Don’t Let a Robot Own Your Future

One key question helps investors determine risk tolerance. And folks, it’s a tough one…

How willing are you to sacrifice potential rewards to reduce potential losses?

These days, investment firms assume they can marshal their extensive brainpower and financial muscle to automate the process for answering this question.

They want you to trust their computers, rather than yourself or a human adviser.

It’s a compelling narrative. After all, “robot” advisers have a mountain of data on their side.

All you need to do is log into a website. Then, you fill out an online questionnaire designed to assess your risk tolerance.

After that, the robot adviser’s computer gets to work. Before long, you’re looking at a recommended investment portfolio. From there, it’s as easy as pie…

You fund the account. Then, the firm invests in the portfolio it designed for you. The robot adviser will even periodically update the allocations.

Automated risk assessment seems like a natural fit in our lives today…

After all, we’re living in the era of robot manufacturing and artificial-intelligence customer support. And we’ll likely have self-driving vehicles in the near future.

But as I’ll detail today, robot advisers aren’t all they’re cracked up to be…

For starters, the robot adviser often winds up using the same allocations for a gazillion others. A lot of folks apparently have the same risk tolerance as you – at least in the eyes of the robot.

That could be a problem… If the robot adviser says to sell an investment, its price could fall off a cliff. And you and the other humans would be stuck with the losses, not the robot.

Plus, the U.S. Securities and Exchange Commission (“SEC”) has been skeptical about robot advisers in the past. As far back as May 2015, the SEC said…

For example, an automated investment tool may be programmed to use economic assumptions that will not react to shifts in the market. If the automated tool assumes that interest rates will remain low but, instead, interest rates rise, the tool’s output will be flawed.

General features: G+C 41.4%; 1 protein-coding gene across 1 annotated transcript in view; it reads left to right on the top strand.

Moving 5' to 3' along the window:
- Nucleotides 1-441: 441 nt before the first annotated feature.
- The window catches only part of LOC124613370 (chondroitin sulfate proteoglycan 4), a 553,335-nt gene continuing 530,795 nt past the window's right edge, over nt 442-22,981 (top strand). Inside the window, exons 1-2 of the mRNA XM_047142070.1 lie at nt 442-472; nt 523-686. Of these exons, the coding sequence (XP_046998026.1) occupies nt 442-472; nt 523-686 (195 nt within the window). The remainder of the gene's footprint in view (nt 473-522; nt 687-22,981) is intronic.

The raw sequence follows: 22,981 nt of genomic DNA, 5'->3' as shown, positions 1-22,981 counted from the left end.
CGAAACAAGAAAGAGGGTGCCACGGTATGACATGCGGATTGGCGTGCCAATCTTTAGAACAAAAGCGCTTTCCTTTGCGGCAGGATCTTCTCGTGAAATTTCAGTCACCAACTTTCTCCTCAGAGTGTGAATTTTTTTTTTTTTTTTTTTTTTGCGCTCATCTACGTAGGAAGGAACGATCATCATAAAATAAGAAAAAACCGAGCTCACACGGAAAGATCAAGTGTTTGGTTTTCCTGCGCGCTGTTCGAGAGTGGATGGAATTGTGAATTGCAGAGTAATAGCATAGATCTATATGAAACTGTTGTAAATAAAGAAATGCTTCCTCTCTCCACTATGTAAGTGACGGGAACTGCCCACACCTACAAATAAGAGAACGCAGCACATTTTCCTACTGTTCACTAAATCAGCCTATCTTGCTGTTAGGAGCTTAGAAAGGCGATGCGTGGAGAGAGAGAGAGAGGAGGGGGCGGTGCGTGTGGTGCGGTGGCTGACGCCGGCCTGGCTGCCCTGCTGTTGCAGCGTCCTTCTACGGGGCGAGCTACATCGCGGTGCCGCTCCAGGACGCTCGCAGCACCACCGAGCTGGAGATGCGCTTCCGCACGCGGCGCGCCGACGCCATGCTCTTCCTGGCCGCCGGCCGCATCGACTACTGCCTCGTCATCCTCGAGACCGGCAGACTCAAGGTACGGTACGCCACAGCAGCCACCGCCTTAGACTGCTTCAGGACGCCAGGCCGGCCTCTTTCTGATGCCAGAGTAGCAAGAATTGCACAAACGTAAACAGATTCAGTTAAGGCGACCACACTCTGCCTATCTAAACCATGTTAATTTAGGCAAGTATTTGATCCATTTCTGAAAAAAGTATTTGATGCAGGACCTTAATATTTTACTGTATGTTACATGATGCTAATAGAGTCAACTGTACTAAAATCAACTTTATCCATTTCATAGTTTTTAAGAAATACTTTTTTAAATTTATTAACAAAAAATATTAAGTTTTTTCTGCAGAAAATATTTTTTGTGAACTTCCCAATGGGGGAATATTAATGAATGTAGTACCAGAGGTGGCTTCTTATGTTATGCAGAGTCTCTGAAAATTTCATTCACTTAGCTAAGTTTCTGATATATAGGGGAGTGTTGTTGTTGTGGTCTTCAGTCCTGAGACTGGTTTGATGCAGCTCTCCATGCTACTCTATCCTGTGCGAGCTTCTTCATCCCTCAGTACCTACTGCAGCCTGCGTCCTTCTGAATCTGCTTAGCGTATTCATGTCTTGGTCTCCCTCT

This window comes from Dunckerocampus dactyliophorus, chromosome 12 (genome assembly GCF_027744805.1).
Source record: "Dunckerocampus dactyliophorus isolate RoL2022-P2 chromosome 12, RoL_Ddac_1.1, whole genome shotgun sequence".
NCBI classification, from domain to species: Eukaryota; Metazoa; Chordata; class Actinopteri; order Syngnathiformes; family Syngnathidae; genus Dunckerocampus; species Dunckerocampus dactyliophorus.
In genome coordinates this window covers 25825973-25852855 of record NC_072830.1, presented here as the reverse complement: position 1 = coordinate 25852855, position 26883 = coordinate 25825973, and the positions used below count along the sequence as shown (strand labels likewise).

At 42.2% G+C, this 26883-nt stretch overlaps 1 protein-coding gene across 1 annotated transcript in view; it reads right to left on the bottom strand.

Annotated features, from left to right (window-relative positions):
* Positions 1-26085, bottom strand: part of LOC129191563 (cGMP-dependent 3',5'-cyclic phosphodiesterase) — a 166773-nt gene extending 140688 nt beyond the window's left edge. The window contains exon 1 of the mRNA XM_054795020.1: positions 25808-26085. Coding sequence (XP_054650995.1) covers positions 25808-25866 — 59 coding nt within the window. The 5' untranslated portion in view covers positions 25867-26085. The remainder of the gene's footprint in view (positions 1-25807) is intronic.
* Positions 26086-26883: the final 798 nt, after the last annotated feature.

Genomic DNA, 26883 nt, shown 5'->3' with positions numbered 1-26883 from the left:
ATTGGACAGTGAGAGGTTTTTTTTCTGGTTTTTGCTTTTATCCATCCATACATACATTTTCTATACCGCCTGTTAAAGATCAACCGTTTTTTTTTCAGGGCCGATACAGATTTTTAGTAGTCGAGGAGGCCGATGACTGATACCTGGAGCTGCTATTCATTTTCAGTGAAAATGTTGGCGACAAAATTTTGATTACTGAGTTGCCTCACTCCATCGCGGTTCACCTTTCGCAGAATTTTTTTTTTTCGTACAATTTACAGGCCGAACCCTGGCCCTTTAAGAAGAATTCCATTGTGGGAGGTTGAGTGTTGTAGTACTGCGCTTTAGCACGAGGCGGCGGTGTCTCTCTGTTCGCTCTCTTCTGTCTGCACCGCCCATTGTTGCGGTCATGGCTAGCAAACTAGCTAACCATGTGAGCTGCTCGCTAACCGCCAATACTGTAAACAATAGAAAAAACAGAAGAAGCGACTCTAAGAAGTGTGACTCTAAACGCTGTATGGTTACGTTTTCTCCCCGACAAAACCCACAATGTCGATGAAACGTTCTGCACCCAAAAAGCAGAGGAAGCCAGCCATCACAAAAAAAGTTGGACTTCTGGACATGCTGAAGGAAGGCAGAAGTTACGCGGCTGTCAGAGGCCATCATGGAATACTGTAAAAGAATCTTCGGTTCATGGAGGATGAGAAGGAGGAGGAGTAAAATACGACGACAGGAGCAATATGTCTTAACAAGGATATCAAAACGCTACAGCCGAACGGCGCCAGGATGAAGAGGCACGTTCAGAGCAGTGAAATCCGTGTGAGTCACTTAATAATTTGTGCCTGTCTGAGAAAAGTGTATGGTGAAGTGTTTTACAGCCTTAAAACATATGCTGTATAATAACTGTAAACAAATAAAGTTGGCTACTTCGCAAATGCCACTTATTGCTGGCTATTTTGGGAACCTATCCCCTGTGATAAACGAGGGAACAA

High inflation. Interest-rate increases. Declining bond prices. Do I need to say more?

Here’s another SEC concern from that May 2015 report…

Be aware that a tool may ask questions that are over-generalized, ambiguous, misleading, or designed to fit you into the tool’s predetermined options.

We discussed the problem with these risk-tolerance questionnaires earlier this week. And here are two questions from the website of one well-known firm with robot advisers…

What would you do if your portfolio lost 10% of its value in a month?
__ Sell all of your investments
__ Sell some
__ Keep all
__ Buy more

What are you most focused on when investing?
__ Maximizing gains
__ Minimizing losses
__ Both equally

Other investment firms phrase the questions a bit differently, but they follow this theme.

The questions seem to be straightforward. But the problem is… they’re too straightforward.

How can you or the investment firm trust that your answers are thoughtful and sincere? Heck, the questions are so broad that you can’t even be sure you answered them correctly.

The SEC raised another issue, too…

An automated investment tool may not assess all of your particular circumstances… In addition, automated tools typically do not take into account that your financial goals may change.

To be fair, all the questionnaires I’ve seen ask about age and total assets. But they don’t always cover other key components of an investor’s profile. I’m talking about things like…

  1. Number of dependents
  2. Spousal income
  3. Perceived income security and longevity
  4. Living expenses

All of these factors help determine your specific risk-tolerance level. They help you figure out how willing you are to sacrifice potential rewards to reduce potential losses.

Do you really think a computer can manage your portfolio without knowing these things?

The robot advisers want you to think they can. But I hope you know better…

It’s your money. Don’t just click a mouse. Get it right.

Good investing,

Marc Gerstein

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